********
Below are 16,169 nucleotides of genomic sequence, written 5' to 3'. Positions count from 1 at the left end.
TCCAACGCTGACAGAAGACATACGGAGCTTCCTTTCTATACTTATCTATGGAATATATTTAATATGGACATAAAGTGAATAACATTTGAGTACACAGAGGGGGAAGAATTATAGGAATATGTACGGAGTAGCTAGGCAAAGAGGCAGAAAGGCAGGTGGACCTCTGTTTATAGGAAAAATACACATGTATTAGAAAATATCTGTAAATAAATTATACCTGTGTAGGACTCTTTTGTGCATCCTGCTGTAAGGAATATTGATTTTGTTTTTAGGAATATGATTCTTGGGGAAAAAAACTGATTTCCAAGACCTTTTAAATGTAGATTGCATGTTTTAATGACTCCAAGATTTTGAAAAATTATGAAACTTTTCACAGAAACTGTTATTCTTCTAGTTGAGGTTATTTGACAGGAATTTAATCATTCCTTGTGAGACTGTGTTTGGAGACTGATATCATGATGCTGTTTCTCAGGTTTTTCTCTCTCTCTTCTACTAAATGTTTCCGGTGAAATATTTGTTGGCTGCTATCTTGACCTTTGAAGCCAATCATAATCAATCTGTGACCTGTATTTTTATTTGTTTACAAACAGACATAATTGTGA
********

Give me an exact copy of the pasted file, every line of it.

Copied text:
Below are 16,169 nucleotides of genomic sequence, written 5' to 3'. Positions count from 1 at the left end.
TCCAACGCTGACAGAAGACATACGGAGCTTCCTTTCTATACTTATCTATGGAATATATTTAATATGGACATAAAGTGAATAACATTTGAGTACACAGAGGGGGAAGAATTATAGGAATATGTACGGAGTAGCTAGGCAAAGAGGCAGAAAGGCAGGTGGACCTCTGTTTATAGGAAAAATACACATGTATTAGAAAATATCTGTAAATAAATTATACCTGTGTAGGACTCTTTTGTGCATCCTGCTGTAAGGAATATTGATTTTGTTTTTAGGAATATGATTCTTGGGGAAAAAAACTGATTTCCAAGACCTTTTAAATGTAGATTGCATGTTTTAATGACTCCAAGATTTTGAAAAATTATGAAACTTTTCACAGAAACTGTTATTCTTCTAGTTGAGGTTATTTGACAGGAATTTAATCATTCCTTGTGAGACTGTGTTTGGAGACTGATATCATGATGCTGTTTCTCAGGTTTTTCTCTCTCTCTTCTACTAAATGTTTCCGGTGAAATATTTGTTGGCTGCTATCTTGACCTTTGAAGCCAATCATAATCAATCTGTGACCTGTATTTTTATTTGTTTACAAACAGACATAATTGTGA